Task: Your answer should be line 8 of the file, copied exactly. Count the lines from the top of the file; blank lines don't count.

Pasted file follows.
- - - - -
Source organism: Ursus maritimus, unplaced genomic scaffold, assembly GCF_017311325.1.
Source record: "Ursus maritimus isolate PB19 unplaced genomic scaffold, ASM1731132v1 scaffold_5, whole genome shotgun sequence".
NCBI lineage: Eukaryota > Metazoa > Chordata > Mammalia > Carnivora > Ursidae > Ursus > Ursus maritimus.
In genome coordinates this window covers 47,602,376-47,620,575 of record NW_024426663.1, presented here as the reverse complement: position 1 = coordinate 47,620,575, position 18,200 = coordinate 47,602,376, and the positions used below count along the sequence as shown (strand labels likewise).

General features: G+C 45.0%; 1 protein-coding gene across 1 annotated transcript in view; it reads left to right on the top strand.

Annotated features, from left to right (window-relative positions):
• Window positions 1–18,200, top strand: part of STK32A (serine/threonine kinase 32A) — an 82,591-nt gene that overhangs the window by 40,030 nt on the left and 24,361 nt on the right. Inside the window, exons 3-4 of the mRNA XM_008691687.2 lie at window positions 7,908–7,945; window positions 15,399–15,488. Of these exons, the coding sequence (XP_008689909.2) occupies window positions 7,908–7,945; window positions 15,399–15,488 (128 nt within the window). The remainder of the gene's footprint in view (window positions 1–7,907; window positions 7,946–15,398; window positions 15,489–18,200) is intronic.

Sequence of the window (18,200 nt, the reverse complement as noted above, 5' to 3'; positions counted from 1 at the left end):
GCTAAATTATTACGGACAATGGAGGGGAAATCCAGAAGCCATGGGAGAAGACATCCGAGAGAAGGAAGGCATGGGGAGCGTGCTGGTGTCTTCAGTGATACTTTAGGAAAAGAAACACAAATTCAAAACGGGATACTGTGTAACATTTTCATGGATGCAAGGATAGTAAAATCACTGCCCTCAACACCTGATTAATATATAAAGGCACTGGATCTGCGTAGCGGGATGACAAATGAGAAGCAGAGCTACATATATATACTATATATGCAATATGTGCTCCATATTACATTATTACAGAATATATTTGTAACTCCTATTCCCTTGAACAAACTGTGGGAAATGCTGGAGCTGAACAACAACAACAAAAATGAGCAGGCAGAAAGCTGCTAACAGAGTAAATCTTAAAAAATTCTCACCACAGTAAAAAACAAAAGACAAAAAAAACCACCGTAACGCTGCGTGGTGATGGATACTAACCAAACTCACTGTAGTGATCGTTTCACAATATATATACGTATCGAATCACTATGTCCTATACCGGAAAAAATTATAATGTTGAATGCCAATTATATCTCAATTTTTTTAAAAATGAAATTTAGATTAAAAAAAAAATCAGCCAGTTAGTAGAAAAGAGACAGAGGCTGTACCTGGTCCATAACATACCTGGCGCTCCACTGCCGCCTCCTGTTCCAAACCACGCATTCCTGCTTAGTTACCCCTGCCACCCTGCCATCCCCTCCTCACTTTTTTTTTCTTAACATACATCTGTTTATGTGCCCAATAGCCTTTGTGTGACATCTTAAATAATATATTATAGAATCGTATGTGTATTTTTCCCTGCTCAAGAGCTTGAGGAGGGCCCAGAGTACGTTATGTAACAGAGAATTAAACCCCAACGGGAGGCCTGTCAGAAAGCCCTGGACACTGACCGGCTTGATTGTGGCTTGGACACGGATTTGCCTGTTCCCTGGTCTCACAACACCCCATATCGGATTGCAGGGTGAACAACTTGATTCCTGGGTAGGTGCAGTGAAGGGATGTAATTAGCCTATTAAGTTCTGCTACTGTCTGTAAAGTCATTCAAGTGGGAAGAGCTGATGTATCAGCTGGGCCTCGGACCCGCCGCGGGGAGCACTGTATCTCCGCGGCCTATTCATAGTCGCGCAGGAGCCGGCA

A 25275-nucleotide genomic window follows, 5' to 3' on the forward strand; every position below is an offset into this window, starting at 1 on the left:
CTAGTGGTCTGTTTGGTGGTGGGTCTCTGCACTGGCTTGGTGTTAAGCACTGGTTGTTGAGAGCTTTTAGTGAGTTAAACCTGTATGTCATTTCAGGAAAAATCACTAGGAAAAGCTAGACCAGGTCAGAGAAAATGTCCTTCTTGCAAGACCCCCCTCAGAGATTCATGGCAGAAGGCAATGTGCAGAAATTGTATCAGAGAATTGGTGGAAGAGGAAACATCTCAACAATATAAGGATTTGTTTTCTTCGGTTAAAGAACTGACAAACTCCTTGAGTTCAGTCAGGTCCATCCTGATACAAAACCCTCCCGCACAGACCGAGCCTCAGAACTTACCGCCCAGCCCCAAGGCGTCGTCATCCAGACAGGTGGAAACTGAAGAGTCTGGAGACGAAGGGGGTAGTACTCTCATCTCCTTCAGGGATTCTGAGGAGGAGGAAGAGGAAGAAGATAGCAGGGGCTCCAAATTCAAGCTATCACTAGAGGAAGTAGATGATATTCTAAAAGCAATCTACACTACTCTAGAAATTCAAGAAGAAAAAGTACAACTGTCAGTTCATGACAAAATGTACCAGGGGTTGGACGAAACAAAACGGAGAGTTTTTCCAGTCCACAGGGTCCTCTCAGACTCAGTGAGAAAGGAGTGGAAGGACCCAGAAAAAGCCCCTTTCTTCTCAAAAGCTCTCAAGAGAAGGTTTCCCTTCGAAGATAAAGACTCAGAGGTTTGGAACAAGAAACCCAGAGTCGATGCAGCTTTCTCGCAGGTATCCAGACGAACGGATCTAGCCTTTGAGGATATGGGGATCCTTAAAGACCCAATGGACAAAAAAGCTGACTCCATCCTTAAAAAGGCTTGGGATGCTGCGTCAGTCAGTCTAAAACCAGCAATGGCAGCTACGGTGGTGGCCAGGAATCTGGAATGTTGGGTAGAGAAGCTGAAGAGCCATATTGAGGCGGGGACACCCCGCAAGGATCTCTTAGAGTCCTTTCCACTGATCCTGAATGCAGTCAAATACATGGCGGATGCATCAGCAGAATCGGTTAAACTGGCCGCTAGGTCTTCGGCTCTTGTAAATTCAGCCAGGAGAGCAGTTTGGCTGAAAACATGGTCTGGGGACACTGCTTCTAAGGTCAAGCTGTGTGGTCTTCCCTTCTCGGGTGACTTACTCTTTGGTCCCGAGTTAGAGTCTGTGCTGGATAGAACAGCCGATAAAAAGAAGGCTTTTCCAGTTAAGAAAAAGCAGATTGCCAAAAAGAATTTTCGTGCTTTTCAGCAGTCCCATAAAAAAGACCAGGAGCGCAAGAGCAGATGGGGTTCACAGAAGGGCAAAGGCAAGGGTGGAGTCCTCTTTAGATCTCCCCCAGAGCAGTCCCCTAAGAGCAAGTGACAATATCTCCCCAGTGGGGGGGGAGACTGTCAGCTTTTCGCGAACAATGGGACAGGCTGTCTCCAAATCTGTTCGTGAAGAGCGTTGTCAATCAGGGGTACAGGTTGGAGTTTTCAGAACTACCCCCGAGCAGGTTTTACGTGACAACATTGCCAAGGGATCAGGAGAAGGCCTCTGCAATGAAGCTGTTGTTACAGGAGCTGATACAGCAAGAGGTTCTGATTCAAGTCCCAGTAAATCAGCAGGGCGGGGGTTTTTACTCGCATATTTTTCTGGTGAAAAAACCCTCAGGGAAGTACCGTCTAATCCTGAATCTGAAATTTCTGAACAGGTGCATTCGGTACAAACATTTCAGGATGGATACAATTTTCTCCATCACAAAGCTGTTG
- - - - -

Sequence of the window (18,200 nt, the reverse complement as noted above, 5' to 3'; positions counted from 1 at the left end):